Countywide

Big mixed-use development near Herndon Metro scaled back further

The ball appears to finally be rolling on Town of Herndon’s first new mixed-use development near its Metro station ahead of its opening next week.

Developer Penzance has submitted revised plans to the town to redevelop a 4.3-acre property at 555 Herndon Parkway.

“According to the property owner, the new development plan better responds to market conditions today and that circumstance serves as the primary impetus for this revision,” a Nov. 7 staff report says.

The latest plan for the development — which was previously approved by the Herndon Town Council in 2019  — removes one residential tower, scales back the office tower’s footprint and expands a podium-level residential building.

The project would be divided into two properties and built in two phases, with the residences coming first. That departs from previous plans that called for three phases and a subdivision of three parcels.

The developer has also replaced planned podium-level parking with a parking garage. A loop road is planned along the perimeter, but a central courtyard road off of Herndon Parkway has been shifted to the west segment of the loop road.

The residential building stands around the central courtyard, while the office building is placed at the southeast corner of the site. About 10,000 square feet of ground floor retail is planned — a reduction of 2,000 square feet. Overall office space was also reduced by 125,000 square feet.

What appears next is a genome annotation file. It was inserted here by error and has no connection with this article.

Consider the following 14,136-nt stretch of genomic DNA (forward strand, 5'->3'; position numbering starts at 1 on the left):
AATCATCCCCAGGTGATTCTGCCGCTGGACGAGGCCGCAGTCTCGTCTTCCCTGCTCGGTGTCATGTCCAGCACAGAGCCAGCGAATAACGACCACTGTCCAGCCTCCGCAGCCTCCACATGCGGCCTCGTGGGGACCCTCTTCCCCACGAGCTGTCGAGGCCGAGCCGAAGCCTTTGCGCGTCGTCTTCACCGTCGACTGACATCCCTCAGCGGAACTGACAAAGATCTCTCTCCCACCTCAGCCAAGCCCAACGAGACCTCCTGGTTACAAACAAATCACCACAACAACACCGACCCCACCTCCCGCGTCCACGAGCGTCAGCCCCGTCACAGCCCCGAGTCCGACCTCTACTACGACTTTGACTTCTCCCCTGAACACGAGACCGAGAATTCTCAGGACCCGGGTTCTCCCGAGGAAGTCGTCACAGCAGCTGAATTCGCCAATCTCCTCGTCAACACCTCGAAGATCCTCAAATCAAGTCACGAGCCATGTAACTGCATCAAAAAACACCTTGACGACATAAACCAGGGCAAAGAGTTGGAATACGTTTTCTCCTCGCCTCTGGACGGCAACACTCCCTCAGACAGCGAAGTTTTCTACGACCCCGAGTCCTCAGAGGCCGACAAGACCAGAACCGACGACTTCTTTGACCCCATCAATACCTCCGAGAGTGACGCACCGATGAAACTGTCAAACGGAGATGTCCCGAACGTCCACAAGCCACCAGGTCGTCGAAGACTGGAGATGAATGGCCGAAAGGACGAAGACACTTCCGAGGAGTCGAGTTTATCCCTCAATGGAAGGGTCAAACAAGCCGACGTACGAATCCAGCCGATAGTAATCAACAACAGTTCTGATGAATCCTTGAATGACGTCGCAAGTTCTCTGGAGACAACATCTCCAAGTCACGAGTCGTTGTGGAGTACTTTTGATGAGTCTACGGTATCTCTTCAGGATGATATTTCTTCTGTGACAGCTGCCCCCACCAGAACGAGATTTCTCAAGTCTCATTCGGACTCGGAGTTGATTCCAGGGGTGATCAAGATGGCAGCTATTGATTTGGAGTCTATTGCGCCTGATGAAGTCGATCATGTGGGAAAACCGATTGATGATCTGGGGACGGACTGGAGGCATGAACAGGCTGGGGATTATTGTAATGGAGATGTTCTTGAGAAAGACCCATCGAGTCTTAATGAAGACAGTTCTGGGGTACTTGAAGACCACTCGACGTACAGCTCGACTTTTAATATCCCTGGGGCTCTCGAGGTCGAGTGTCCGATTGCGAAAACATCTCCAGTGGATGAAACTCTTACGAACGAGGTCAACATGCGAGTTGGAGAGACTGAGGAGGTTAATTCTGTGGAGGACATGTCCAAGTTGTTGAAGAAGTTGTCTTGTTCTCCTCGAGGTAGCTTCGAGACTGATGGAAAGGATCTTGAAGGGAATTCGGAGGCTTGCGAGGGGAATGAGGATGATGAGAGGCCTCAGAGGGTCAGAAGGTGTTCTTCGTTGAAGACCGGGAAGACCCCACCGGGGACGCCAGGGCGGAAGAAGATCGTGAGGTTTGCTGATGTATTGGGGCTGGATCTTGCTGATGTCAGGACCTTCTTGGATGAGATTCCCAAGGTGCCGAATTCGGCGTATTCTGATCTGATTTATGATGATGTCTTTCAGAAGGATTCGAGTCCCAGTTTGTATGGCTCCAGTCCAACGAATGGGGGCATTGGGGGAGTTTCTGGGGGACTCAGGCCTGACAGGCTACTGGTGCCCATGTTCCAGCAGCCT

The plan also includes a two-way cycle track along roughly 378 feet of Herndon Parkway.

The town approved new zoning standards for the area in 2012 as part of an expansive review of 38 acres surrounding the Herndon Metro station. Rezoning for the property took place in 2013, followed by the approval of a development plan in March 2019. The new plan would supersede the 2019 plans.

Staff and the development team are still working through whether the review proposal can be built at the maximum capacity allowed under the town’s zoning ordinance — referred to as floor area ratio in planning jargon.

“Unless it can be demonstrated that the floor area can be physically provided for in the proposed building, the development plan should not be approved to exceed 4.1 FAR,” the report states.